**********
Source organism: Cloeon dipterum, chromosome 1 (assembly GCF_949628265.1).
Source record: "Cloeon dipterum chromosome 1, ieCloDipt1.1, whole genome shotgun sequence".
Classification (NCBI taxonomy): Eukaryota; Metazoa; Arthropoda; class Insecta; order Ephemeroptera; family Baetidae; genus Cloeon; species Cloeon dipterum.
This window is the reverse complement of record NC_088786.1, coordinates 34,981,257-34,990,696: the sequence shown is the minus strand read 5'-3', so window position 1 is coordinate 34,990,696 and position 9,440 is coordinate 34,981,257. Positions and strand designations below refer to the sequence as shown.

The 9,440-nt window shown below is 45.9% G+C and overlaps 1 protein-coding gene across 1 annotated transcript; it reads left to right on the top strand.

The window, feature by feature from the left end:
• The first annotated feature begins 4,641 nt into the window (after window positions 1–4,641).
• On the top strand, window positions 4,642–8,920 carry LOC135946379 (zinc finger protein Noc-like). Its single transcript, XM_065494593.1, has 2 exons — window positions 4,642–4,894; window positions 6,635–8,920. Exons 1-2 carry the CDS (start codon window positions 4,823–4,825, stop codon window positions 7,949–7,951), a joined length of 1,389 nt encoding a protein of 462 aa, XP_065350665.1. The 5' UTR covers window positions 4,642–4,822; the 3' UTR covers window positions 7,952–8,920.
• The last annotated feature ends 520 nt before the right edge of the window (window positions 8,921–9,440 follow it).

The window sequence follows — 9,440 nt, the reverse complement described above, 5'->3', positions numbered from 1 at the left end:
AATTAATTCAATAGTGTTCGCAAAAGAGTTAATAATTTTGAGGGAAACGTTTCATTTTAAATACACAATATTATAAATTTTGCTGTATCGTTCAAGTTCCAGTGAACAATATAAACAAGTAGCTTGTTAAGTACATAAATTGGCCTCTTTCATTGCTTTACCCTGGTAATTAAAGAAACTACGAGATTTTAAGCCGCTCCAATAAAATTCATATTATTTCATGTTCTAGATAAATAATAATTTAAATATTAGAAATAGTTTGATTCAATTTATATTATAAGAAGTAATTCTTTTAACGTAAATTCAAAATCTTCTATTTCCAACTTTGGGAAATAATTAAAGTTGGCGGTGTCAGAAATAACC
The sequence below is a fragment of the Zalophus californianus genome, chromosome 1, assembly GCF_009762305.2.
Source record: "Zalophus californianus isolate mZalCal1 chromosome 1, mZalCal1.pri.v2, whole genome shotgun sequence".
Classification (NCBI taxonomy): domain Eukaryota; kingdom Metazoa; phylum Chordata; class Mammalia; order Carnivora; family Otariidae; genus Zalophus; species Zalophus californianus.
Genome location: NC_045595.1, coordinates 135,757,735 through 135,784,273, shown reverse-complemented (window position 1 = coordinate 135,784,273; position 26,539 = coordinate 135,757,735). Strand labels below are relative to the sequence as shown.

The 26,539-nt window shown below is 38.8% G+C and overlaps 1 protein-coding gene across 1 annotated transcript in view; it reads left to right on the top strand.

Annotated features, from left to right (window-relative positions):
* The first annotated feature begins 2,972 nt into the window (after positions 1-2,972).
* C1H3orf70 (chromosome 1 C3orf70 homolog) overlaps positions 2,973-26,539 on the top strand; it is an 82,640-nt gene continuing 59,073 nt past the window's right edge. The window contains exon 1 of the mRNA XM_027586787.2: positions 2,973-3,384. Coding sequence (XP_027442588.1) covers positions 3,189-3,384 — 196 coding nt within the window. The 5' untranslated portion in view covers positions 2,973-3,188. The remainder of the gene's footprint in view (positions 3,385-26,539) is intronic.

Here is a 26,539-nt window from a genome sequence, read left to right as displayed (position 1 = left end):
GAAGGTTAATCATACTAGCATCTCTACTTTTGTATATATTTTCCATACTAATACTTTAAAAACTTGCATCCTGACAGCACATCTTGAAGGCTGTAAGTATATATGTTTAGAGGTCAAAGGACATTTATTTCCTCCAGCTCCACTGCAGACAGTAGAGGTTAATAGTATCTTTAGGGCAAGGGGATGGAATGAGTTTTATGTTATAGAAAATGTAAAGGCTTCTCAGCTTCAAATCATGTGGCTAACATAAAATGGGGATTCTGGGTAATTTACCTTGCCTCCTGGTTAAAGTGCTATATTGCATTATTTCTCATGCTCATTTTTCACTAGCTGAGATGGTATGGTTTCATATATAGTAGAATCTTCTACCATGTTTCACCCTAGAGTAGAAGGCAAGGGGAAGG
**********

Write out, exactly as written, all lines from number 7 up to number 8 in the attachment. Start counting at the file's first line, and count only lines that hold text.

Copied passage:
• The first annotated feature begins 4,641 nt into the window (after window positions 1–4,641).
• On the top strand, window positions 4,642–8,920 carry LOC135946379 (zinc finger protein Noc-like). Its single transcript, XM_065494593.1, has 2 exons — window positions 4,642–4,894; window positions 6,635–8,920. Exons 1-2 carry the CDS (start codon window positions 4,823–4,825, stop codon window positions 7,949–7,951), a joined length of 1,389 nt encoding a protein of 462 aa, XP_065350665.1. The 5' UTR covers window positions 4,642–4,822; the 3' UTR covers window positions 7,952–8,920.